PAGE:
Tuesday, May 8, 2018

Fort Slocum, New York--Civil War through the 20th Century

Occasionally, a setting in history is a perfect microcosm of the bigger picture, a stage if you will for the theater at large. Just outside of New York City, on Davids' Island, a military fort named for Major General Henry W. Slocum, offers that slice of historical pie in American and even global history. New York City has served as a port since the Dutch colonial times, and as such, also held important military significance. Davids' Island offered a battery of defense for many of the years between the Civil War and the Vietnam War, and its situation lent itself to military presence.
Davids' Island, former site of Fort Slocum
From 1861, the island was used as a training ground for Irish troops from the 3rd corps of the Irish 63rd Brigade for the Civil War. "Camp Carrigan" as it was called, mustered, housed and trained infantry. A year later in 1862 the regular army assumed control of the real estate and set up the largest regular army hospital during the war.
dubbed "Camp Fed" for amenities
De Camp General Hospital housed over 2,000 patients at a time, including both Union and Confederate wounded after Gettysburg. As these Confederates convalesced, the island soon held 2,500 prisoners of war until they could be shipped to proper prison camps elsewhere, such as nearby Hart Island. After the war, the US government retained Davids' Island as a military reservation and moved its chief recruiting station there from Governor's Island. In 1878 Davids' Island became the principle depot of the general recruiting service, in fact enlisting all recruits who would serve in the Indian wars of the next decade from here.

In the 1880's new brick structures replaced the aging wooden ones, including officers' quarters, a hospital, mess halls, and regular recruit housing, plus ancillary use buildings, like the landmark water tower in the north of the island. These would remain until demolition in 2008. Through the end of the nineteenth century the island was used as a coastal artillery defense post, and officially named Fort Slocum in 1896.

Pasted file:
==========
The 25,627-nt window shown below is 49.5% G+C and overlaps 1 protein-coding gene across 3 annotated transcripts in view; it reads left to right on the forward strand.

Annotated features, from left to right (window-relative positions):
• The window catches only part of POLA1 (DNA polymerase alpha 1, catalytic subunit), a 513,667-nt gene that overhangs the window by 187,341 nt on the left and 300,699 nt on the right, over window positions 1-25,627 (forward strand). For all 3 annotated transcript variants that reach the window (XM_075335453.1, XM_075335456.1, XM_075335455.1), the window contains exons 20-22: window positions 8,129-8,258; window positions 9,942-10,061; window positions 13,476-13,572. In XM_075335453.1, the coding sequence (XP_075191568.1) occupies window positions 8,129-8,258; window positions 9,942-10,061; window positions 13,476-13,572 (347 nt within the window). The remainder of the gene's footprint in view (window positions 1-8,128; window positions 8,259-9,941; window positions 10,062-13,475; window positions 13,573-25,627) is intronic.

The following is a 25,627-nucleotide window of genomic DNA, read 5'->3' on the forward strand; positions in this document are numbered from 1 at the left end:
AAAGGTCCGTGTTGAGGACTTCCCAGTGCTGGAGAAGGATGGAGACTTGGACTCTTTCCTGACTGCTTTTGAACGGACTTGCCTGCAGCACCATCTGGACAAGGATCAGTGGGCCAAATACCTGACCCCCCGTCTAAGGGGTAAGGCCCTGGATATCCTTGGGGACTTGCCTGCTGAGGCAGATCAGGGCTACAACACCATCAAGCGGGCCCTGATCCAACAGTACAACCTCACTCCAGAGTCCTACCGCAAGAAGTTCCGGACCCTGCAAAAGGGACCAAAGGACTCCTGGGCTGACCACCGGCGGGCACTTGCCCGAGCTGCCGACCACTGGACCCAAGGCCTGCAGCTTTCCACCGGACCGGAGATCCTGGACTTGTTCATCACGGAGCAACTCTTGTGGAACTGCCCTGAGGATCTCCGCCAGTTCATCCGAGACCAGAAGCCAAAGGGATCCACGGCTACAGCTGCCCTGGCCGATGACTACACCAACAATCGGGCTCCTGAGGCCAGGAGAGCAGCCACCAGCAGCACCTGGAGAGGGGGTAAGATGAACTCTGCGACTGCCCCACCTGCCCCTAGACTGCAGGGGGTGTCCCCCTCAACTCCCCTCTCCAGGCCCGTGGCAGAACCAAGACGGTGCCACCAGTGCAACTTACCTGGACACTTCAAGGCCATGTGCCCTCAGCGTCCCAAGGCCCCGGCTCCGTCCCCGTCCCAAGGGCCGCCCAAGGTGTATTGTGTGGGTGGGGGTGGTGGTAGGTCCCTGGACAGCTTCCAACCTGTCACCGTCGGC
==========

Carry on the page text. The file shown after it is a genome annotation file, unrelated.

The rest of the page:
For a brief time Fort Slocum was a critical component of the coastal artillery program, then the guns were deactivated late in the first decade of the 20th century. Still the fort continued to be a recruiting station of great importance to the army. In 1917, at the onset of American troop recruitment for WWI, this little island processed more than 100,000 enlistees, with an overflow spilling into New Rochelle. In the years between the two world wars, Fort Slocum survived by various supplemental roles such as housing the Civilian Conservation Corps and the Works Progress Administration, as well as a US Olympics Team. For a brief time, an army bakers and cooks school was stationed here as well. Recruiting for foreign service during this time was done exclusively through this post. So anyone deployed abroad between WWI and II would have passed through this island first. 
WACS in Central Park